What is Dihydroxyacetone?

Dihydroxyacetone is commonly abbreviated DHA. It comes in a white powder form and when dissolved in water is clear.

DHA is a three-carbon sugar, also known as glycerone or dihydroxy-2-propanone and is often derived from plant sources, such as sugar beets, sugar cane or canola . DHA is formed when glycerol from these plant sources is fermented.

This unique ingredient was discovered over 100 years ago and has been gradually improved to offer excellent tanning results that rival or exceed that from UV sources.

DHA was originally used in oral medications to assist in the treatment of some childhood diseases (specifically glycogen storage disease). Its tanning effects were accidentally stumbled upon when, by chance, it was spilled onto the skin.

How does DHA work?

DHA reacts with the amino groups of the proteins in the stratum corneum in a Maillard reaction to produce pigments called melanoidins. Remember the stratum corneum is the outermost layer of the skin.

These pigments impart the brown color we associate with self-tanning products. This Maillard reaction is actually the same chemical reaction as the one responsible for making food like bread and meat turn brown when cooked.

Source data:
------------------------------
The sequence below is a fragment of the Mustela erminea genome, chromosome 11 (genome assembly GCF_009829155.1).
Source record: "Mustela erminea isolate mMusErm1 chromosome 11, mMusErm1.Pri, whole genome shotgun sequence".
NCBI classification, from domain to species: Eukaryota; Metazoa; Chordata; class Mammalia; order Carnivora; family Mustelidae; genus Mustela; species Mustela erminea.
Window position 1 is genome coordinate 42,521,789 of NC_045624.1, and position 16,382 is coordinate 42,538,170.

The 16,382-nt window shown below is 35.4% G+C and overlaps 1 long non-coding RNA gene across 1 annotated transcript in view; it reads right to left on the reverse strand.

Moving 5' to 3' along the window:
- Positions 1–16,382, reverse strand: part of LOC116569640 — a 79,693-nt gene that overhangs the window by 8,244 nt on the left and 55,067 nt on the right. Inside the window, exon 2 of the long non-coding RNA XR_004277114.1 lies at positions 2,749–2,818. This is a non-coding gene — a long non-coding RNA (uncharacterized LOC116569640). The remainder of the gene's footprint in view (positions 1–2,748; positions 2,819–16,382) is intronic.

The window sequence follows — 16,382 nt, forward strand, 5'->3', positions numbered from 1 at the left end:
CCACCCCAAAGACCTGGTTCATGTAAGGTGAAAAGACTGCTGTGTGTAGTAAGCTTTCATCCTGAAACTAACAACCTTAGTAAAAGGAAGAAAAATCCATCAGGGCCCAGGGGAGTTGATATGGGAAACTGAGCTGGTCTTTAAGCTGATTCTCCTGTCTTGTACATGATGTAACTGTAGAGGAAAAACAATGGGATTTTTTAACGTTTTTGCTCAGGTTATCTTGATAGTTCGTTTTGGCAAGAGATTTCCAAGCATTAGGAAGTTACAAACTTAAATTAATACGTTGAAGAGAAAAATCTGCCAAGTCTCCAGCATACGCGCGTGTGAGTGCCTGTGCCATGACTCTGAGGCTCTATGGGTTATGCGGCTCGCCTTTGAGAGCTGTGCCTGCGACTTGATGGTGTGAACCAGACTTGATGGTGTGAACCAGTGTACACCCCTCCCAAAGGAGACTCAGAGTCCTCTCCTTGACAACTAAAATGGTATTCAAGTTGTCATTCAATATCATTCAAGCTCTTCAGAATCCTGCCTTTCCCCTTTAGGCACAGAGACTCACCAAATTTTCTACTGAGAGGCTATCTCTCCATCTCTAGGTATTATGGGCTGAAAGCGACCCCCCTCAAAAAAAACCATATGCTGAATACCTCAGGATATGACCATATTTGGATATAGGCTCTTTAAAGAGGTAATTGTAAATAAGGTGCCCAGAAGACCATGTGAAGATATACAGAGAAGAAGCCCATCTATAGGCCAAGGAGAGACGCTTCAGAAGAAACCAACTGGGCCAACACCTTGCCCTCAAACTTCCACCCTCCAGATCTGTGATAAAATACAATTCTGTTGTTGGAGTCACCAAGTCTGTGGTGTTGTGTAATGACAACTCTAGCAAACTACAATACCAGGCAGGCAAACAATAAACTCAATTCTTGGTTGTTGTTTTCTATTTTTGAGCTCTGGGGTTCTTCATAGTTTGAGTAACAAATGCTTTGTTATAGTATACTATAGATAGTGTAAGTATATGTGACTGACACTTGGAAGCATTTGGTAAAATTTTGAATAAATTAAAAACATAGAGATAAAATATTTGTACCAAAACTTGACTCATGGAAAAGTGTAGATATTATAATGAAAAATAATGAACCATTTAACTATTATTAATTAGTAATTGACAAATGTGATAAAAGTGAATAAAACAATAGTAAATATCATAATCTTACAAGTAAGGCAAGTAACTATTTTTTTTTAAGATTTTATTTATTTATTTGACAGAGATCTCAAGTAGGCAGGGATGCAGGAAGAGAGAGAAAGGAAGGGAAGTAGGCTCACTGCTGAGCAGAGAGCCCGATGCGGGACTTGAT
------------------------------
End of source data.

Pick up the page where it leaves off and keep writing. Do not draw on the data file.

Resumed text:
The extraordinary benefit of DHA tanning is that it can not be washed off, but fades as the upper layers of the epidermis are naturally exfoliated– water, soap and moisturizer won’t wash or remove  it off.

The skin starts developing the tanned color after 2-3 hours, and the reaction continues for the next 1-3 days.


The depth and tone of the color reaction is determined by a number of factors:

  •  % of DHA applied – the higher the % the more reaction generated
  • how long left on the skin for – longer product left on for the more DHA absorbed
  • amount applied – again the more applied the more the reaction
  • skins natural tone- the fairer the skin the lower the strength needed to create the maillard reaction
  • pH levels in the skin or formulation can affect the end color – Alkaline (more orange), Acidic (more natural). Optimum pH for the best color is development 6. Most skin is 5.5 (can vary based on diet).

UV light exposure is not needed to initiate this chemical

Why Orange Tone?

We have all seen those garish orange tones. We call it overdosing the epidermis. What this means is that the skin has been exposed to too much DHA.

This can be the result of:

  • too strong for the skin type
  • left on for too long
  • too much applied

Altering one of these factors will change the end color result.